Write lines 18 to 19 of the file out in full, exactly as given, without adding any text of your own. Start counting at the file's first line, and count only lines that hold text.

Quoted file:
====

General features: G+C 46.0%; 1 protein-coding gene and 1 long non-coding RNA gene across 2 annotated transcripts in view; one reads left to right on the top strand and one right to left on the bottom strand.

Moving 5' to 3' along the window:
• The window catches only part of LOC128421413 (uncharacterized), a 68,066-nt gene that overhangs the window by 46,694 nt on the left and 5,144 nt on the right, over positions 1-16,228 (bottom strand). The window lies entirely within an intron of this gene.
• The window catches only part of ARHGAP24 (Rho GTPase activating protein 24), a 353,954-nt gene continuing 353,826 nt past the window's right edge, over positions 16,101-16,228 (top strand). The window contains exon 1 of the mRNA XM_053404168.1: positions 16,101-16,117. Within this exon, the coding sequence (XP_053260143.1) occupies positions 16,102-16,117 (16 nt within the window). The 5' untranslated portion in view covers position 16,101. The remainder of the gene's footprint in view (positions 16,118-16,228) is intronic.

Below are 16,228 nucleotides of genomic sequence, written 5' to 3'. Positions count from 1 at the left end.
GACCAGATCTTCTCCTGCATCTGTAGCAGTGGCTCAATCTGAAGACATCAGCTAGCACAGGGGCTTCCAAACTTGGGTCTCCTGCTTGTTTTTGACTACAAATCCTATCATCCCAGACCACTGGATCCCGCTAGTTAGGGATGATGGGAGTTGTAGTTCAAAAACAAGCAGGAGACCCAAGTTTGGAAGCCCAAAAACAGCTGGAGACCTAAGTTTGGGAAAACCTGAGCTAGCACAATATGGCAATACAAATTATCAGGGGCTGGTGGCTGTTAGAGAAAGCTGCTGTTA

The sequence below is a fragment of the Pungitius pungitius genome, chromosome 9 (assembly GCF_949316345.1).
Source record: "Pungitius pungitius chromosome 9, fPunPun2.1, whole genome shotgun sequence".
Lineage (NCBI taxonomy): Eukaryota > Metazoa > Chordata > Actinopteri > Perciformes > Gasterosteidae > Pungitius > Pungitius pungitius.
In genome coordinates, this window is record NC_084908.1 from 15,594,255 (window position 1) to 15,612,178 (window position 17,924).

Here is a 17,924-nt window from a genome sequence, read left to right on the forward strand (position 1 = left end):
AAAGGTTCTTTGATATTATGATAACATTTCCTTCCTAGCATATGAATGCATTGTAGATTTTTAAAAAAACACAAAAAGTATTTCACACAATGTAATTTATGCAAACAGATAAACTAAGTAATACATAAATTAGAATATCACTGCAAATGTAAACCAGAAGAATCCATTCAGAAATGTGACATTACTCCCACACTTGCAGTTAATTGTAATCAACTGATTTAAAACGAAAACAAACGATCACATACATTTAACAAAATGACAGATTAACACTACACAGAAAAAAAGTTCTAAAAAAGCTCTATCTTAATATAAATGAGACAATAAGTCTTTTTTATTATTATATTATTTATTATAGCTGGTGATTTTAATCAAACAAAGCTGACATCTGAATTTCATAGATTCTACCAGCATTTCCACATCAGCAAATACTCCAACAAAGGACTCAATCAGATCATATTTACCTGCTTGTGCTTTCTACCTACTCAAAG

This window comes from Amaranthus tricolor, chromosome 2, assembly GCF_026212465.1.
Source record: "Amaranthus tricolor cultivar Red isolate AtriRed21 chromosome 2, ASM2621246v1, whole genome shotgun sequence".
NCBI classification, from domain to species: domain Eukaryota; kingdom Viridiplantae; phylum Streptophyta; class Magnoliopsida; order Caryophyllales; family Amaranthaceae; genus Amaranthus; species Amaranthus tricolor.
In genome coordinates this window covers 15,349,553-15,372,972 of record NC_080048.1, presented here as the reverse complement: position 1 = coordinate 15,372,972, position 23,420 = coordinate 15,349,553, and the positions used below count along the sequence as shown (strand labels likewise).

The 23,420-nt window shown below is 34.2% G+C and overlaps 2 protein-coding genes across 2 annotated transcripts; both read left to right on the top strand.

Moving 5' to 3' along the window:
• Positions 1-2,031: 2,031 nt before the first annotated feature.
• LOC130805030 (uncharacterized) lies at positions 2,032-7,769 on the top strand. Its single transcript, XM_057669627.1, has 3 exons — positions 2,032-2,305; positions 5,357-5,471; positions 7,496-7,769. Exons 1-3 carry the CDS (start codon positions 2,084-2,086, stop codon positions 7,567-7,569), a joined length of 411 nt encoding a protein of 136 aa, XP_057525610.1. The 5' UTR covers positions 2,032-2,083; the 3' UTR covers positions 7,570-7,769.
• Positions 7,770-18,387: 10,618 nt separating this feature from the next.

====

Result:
Moving 5' to 3' along the window:
• Positions 1-2,031: 2,031 nt before the first annotated feature.